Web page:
Maintaining motivation

In response to the Covid-19 pandemic, working from home quickly became the new normal for many professionals. Although many will have worked from home from time to time before the lockdown, for the vast majority, operating in this way for a sustained period is a new experience, one which is bringing fresh challenges the longer it goes on. Whether it is maintaining motivation or juggling childcare with work tasks, some tactics which proved successful previously may no longer be working – and it could be well worth a bit of a shake-up.

For some fresh perspectives and ideas, we have been speaking to recruitment consultants from across our business for their top tips on how they have been approaching working from home since social distancing measures were brought into place. Here’s what they had to say:

Setting yourself up for success and planning your day

As social distancing measures could be extended for more weeks yet, it is important to ensure you are setting yourself up for success while working from home. Your approach to the working day will likely be very different than what it was when you were going into an office.

  • Create a workspace free from distractions.
  • Write a to-do list each night and set yourself targets for the following day.
  • Get up and start your day early – give yourself some headspace before you need to log in.

"I’ve found different rooms have different effects on my concentration – so testing which room allows you to engage the best is important. Sometimes simply changing the room you base yourself in can ‘freshen’ the environment for a day.”

Matt Scarfe, Michael Page

Working from home with other people

Many families or housemates have had to carefully navigate how to work from home at the same time, often in close proximity. This can be particularly tricky when important virtual meetings are taking place or key tasks need to be completed. Here’s what we have found can help:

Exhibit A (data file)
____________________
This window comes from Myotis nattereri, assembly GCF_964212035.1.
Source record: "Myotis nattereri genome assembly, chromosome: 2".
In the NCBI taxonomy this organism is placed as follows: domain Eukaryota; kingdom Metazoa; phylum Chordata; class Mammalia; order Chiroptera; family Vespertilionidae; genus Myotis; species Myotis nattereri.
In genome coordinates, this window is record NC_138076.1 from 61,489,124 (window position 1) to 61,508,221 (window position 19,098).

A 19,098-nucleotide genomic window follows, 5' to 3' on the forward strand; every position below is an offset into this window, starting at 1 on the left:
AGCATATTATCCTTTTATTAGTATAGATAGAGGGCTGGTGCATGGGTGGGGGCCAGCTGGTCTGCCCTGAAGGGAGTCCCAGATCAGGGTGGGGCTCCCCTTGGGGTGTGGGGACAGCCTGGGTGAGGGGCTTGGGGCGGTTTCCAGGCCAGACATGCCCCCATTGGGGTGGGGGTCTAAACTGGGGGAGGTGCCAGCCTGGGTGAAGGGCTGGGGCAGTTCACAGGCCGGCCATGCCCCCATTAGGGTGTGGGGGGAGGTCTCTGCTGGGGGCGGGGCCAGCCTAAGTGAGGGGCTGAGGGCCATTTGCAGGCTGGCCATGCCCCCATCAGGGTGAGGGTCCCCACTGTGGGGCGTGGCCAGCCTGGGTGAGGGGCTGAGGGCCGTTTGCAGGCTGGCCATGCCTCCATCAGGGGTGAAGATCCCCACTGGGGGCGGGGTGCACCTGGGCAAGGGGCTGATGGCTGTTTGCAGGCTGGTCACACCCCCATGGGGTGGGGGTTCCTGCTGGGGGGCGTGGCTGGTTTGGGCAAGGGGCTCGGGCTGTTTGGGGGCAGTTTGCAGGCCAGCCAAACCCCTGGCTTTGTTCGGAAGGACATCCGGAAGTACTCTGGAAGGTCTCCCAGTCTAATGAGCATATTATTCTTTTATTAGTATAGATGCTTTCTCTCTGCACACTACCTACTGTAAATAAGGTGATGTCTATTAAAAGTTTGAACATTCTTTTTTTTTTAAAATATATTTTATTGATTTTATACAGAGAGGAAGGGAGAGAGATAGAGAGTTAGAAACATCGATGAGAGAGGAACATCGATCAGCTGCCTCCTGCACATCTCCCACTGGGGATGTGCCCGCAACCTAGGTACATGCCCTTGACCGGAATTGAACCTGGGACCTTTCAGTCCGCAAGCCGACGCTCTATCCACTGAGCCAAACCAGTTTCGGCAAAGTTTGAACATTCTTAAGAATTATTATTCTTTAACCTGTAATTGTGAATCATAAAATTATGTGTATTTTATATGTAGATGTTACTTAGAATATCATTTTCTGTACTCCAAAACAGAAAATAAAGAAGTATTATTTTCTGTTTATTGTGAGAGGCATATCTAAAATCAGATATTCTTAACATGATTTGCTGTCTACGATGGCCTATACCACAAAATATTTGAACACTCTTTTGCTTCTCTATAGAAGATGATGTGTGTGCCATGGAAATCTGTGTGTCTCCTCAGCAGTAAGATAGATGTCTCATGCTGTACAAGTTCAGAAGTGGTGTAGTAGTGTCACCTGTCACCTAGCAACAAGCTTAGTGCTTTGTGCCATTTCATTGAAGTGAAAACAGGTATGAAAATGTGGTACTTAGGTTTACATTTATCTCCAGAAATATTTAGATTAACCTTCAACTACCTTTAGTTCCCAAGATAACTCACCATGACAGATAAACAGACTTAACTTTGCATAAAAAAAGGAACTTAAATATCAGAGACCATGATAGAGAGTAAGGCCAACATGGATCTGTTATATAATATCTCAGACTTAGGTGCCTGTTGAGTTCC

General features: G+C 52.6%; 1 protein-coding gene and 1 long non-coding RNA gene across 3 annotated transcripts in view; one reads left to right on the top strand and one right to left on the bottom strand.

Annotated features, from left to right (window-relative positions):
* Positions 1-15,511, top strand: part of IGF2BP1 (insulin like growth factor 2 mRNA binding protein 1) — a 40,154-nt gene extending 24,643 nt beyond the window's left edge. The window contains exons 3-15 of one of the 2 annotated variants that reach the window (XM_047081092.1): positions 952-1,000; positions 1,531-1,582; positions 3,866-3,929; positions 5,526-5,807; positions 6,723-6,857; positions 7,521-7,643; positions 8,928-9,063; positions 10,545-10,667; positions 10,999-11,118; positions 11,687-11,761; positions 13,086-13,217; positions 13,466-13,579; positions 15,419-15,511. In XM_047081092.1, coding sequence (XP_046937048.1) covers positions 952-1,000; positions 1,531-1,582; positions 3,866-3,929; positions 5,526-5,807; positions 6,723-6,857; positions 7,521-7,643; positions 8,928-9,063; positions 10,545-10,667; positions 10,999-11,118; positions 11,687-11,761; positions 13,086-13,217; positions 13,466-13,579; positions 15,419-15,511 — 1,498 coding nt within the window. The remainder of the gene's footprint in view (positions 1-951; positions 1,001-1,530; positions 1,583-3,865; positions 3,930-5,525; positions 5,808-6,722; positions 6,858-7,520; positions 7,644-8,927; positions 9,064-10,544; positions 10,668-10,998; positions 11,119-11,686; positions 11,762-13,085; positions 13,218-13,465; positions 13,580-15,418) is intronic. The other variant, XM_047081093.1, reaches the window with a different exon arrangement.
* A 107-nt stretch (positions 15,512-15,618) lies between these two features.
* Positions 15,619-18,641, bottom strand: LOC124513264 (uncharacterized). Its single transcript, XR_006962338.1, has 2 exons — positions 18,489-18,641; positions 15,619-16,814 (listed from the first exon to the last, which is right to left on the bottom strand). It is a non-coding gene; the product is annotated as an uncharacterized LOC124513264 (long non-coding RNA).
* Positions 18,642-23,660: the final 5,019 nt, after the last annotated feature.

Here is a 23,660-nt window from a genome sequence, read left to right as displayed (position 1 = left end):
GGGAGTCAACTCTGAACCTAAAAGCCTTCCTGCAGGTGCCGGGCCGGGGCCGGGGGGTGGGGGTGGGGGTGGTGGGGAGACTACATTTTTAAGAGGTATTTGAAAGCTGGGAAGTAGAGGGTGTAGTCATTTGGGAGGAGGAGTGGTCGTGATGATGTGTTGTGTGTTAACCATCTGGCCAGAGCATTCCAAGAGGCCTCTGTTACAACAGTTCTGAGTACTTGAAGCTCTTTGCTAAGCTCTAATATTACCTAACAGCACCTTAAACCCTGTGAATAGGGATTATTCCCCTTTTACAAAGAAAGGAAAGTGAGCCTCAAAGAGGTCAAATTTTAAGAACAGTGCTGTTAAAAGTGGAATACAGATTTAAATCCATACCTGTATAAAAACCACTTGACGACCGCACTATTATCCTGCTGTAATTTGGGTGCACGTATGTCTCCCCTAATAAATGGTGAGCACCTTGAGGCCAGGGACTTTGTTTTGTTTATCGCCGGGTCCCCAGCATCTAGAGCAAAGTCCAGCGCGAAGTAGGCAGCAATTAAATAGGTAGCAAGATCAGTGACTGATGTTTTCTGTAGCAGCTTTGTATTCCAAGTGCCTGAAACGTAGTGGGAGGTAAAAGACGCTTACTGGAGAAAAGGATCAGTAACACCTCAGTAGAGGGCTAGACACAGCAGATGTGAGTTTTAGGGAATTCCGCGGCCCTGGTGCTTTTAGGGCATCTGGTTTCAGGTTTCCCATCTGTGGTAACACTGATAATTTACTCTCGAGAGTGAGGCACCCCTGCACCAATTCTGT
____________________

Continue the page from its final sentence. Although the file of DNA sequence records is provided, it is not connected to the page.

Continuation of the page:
• Have a house schedule highlighting key calls and meetings to ensure distractions are kept to a minimum during those times.
  • Plan a combined lunchtime each day and ensure each other is keeping their full hour work free.
  • Keep on top of household chores, keep clutter to a minimum, and limit the amount of work equipment in shared spaces, where possible.


“We all separate into different rooms to do our work. This has helped massively with concentration and privacy when making phone calls. Despite usually working in a busy and loud open-plan office, I have found separating myself from the people I live with much easier in the day."

Lauren Messias, Michael Page 

Managing your physical and mental wellbeing

For those who have never worked from home before or for extended periods of time, it can be easy to fall into poor habits and feelings of loneliness may be overwhelming.

Staying mindful

  • Get outside; get out into the garden or go for your daily walk, whilst staying within the social distancing rules.
  • Keep in constant contact with friends, colleagues, and family.
  • Spend time doing an activity away from a screen: read a book, play a board game, or get creative in the kitchen.

Keeping active

  • Create a workout schedule and stick to it.
  • Move around when taking calls instead of staying seated.
  • Go for a run/walk on your breaks or do some gardening.

"I make sure I keep up with my exercise routine and try to go for a walk around the block at lunchtime or sit out in the garden.”

Emma Gregson, Page Personnel

Optimising your work breaks

For many, this period of transition has been one of increased stress and higher workloads. When managing a crisis, it is common for professionals to throw themselves into work, putting in longer hours and failing to take a break. However, this is sure to lead to burnout.

  • Block out a lunch hour in your work diary.
  • Take regular short breaks, take an extra five minutes for yourself when making a coffee or have a chat to your housemates.
  • Call your friends and family throughout the day. Have a non-work-related chat to someone you are close to.

“My partner, my housemate, and I make sure we take the same lunch break so we can catch up on the day - we make sure this is a full hour. As I work next to the kitchen, I also make coffees for the house.”

Oliver Burr, Page Personnel

Switching off at the end of your working day

The lines between your working hours and personal time are likely to have blurred in the move to remote working. If you are finding it difficult to disconnect from work at the end of the day, here are our top tips to help ensure you are completely switching off:  

  • Turn off your work phone and shut down your computer.
  • Do not check work emails in the evening: create clear mental barriers between work and social time.
  • Make after-work plans, no matter how small: a Zoom call with friends, a daily run, time to watch your favourite TV series or read a book.

“After my end of the day meeting with the team. I put my desk away, switch off my phone, and ensure nothing from work is visible. That way my living room feels like a living room again and not an office.”

Eamonn Richardson, Page Personnel

If you would like to speak to one of our specialist consultants for information on how we can support you, your team, or your business at this time, please get in touch with your local specialist consultant for a confidential discussion.